THE NISAB AND ZAKAT FOR DIFFERENT ITEMS OF WEALTH

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The Nisab and Zakat for Gold, Silver, and Other Jewelry. The nisab for gold is 20 dinars (approximately 90 grams) and for silver is 200 dirhams (approximately 600 grams), both being owned for one year. The due on them is one-fortieth of their value. Any additional amount is to be calculated in this manner. Gold and silver are combined. Thus, if one has gold and silver whose value is equal to 200 dirhams of silver, zakat must be paid. Likewise, gold, silver, banknotes and the like, and commercial merchandise are also combined. Things made of gold and silver are treated like gold and silver. In other words, if the weight of gold and silver they contain amounts to the nisab, their zakat is paid.

Although most of the scholars opine that no zakat has to be paid on diamonds, pearls, sapphires, rubies, corals, or other precious stones that women wear as ornaments and unless they are used for trade, it is piety and a measure to be saved from the obligation of zakat, which is both God’s and people’s right on rich people, to make some payment due to them. One should not buy such precious stones in order to avoid paying zakat.

Banknotes, Checks, and Bonds. As these are documents with guaranteed credits, banknotes, checks, and bonds are subject to zakat, at the rate of one-fortieth of their value, when they are owned for one year and attain the minimum of nisab (being equal in value to 200 silver dirhams). A person may change them into currency immediately. They are combined with currencies, gold and silver, and commercial merchandise.

Commercial Merchandise. Any commercial merchandise that is religiously lawful to use, consume, buy, and sell (e.g., clothes, grain, iron, copper, cattle, sheep, houses, shops, and cars) is subject to zakat. Their due is one-fortieth. Due to gold’s stable value, jurists maintain that it should be the basis upon which the nisab of commercial merchandise is determined.

Buildings and Vehicles of Transportation That Are Sources of Income. One who rents out a house, a shop, tools, vehicles, or land, or who has vehicles working in transportation, must pay zakat on the rent and income received. If their annual revenue is equal to nisab, after the money spent on them is deducted, the owner pays their zakat every month. Since they are compared with land and land products, their zakat rate is one-tenth.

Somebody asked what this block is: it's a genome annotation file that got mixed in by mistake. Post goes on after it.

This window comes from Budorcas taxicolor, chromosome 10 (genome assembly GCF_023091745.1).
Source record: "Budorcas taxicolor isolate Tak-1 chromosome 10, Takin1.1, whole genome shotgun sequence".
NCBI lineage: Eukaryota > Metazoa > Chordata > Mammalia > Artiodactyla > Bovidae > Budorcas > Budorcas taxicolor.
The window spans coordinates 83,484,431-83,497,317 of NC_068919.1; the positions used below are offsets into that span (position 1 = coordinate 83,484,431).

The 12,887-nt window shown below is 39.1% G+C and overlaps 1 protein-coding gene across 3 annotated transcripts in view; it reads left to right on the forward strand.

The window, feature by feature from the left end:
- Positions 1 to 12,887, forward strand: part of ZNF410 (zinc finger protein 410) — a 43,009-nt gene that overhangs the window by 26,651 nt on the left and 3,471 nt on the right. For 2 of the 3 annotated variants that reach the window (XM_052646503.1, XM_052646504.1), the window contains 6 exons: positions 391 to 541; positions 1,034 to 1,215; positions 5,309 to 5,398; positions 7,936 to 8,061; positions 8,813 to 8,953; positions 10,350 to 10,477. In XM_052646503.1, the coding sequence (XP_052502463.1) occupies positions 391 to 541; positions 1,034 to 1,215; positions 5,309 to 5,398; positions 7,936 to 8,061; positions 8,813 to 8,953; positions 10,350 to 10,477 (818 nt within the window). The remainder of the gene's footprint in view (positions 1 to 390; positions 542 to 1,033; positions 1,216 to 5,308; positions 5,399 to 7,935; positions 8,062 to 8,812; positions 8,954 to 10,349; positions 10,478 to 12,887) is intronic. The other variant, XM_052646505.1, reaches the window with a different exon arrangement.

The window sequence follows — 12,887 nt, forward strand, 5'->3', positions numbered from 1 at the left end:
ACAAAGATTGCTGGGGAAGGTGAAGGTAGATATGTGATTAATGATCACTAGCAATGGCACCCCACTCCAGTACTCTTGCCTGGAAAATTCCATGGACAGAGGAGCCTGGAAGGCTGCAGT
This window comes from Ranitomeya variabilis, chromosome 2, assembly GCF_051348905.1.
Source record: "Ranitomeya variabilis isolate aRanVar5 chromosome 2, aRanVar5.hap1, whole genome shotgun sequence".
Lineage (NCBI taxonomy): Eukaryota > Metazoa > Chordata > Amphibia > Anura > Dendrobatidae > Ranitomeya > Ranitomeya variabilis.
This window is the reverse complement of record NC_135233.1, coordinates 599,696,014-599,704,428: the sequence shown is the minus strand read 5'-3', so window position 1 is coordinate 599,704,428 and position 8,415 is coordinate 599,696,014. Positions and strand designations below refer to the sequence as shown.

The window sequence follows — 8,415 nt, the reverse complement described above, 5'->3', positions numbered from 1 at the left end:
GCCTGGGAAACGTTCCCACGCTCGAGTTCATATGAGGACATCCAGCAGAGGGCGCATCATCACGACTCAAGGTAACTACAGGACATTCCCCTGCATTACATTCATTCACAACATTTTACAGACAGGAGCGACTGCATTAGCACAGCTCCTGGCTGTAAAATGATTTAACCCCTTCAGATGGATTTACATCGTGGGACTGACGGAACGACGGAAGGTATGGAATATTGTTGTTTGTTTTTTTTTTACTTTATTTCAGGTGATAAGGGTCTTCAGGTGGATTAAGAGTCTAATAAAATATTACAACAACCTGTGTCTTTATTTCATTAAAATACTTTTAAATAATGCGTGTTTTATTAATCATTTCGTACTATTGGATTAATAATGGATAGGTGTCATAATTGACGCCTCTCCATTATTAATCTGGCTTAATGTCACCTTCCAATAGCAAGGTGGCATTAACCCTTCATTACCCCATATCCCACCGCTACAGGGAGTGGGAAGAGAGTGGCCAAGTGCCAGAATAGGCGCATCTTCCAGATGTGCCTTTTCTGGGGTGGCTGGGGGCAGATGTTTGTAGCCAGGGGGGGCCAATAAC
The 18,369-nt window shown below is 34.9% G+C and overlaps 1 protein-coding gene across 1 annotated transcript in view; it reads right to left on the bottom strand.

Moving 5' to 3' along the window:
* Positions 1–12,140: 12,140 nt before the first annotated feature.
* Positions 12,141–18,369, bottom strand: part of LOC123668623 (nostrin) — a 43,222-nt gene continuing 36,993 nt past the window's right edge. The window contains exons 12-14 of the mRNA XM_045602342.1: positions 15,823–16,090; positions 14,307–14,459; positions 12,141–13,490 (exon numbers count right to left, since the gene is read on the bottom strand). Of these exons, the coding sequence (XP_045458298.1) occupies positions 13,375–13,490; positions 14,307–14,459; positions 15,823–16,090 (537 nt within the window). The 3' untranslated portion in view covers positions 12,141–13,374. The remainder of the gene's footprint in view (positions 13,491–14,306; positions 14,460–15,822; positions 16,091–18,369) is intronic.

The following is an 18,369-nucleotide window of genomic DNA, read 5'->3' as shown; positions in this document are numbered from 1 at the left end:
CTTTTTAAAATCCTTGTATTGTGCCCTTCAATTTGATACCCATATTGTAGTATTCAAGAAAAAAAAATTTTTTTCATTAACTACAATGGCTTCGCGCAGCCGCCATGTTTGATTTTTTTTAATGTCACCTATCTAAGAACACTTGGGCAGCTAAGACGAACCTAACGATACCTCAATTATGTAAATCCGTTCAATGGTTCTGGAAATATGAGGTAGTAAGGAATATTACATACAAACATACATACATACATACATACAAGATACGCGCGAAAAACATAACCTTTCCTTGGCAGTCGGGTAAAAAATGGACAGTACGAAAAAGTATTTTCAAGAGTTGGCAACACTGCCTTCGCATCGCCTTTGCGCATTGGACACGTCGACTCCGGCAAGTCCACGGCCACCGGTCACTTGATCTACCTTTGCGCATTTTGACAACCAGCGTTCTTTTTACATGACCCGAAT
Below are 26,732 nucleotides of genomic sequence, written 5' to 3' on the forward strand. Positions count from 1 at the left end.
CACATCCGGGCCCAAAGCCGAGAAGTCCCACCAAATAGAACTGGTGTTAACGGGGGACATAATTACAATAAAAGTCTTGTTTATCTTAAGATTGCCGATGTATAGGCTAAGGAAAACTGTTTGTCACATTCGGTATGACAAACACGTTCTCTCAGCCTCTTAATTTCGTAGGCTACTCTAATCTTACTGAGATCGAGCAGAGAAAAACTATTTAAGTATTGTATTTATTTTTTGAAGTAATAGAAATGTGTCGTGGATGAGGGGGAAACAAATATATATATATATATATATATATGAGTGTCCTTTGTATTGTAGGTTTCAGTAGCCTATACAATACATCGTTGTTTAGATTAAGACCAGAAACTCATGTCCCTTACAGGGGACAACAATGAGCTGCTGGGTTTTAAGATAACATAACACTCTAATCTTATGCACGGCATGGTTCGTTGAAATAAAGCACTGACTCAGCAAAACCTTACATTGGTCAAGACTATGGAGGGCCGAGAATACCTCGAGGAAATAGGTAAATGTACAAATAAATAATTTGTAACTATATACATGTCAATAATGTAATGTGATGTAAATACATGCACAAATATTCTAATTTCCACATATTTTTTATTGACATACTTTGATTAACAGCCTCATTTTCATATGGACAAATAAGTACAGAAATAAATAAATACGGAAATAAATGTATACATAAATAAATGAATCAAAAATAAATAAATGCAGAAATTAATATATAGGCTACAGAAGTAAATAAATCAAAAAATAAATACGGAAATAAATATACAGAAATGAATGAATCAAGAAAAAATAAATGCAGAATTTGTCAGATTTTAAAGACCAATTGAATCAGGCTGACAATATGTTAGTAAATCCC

Industrial Investments and Means of Production. These items are currently among the greatest sources of income. Although people’s private houses, tools, and machines by which they earn their living are not subject to zakat, industrial investments and means of production (e.g., factories) are, for they are growing and sources of revenue. Some jurists compare them to land and land products, and say that their zakat rate is one-tenth. Others compare them to commercial activities and merchandise, and say that their zakat rate is one-fortieth of the value remaining after debts, expenses on necessary material, workmanship, production, marketing, and financing have been subtracted.

Wages, Salaries, and Independent Businesses. Since wages, salaries, and earnings from independent businesses are steady and continuous and potentially growing, they are subject to zakat if the amount remaining after the yearly average expenditure on livelihood reaches nisab. The rate is one-fortieth. Although there are diverse standards of living, Muslims do not think of living a comfortable life when the majority of Muslims and humanity are living a below-average life. Some jurists say that this type of zakat should be paid after one year; others say that it should be paid monthly.

Cattle, Sheep, and Goats. Cattle, camels, sheep, and goats are subject to zakat. They must be commercial or grazing, and have been in one’s possession for a year. The nisab of each is as follows:

  • When one has 5 grazing camels for one year, their due is 1 sheep, which is also the due for 5 to 9 camels. The due for 10 to 14 camels is 2 sheep, for 15 to 19 camels is 3 sheep, and for 20 to 24 camels is 4 sheep. The due for 25 to 35 camels is a 2-year-old she-camel, for 36 to 45 is a 3 year-old she-camel, for 46 to 60 is a 4-year-old she-camel, for 61 to 75 is 5-year-old she-camel, for 76 to 90 is 2 3-year-old she-camels, and for 91 to 120 is 2 5-years-old she-camels.
  • The nisab for cattle is 30. For 30 to 40 heads of cattle, a 2.5-year-old male or female weaned calf; for 40 to 60, a 3-year-old weaned calf; for 60, 2 1-year-old calves. When there are more than 60 heads of cattle, the rate is 1 calf for each 30 heads and 1 weaned calf for each 40 heads.
  • When one has 40 sheep or goats, their due is 1 sheep or goat. For 40 to 120 it is the same, for 120 to 200 it is 2 sheep, for 200 to 399 it is 3 sheep, and for 400 to 500 it is 4 sheep.

Farm Products. The zakat on farm products is paid when they are har-vested. One must calculate them in advance if he or she wants to use or benefit from them. Most scholars maintain than their nisab is about 50 quarters, that is, if one has that amount of farm products, one must pay their zakat. The due for farm products naturally irrigated (with rain) is one-tenth; if they are irrigated by their owner, who must pay the related expenses, the due is one-twentieth.

Minerals, Mines, Buried Treasure, and Sea Products. The zakat on such items is one-fifth. If a buried treasure is found in a land whose owner is unknown or belongs to the state, one-fifth of it is given as zakat and the rest belongs to the finder. If it is found in a land whose owner is known, one-fifth is given to the owner. Scholars have ruled that there is no nisab for such items. However, some maintain that when these items are worth about 600 dirhams of silver or 90 grams of gold, zakat must be paid.

Senturk, Omer Faruk. “Charity in Islam” Tughra Books Press. January 2007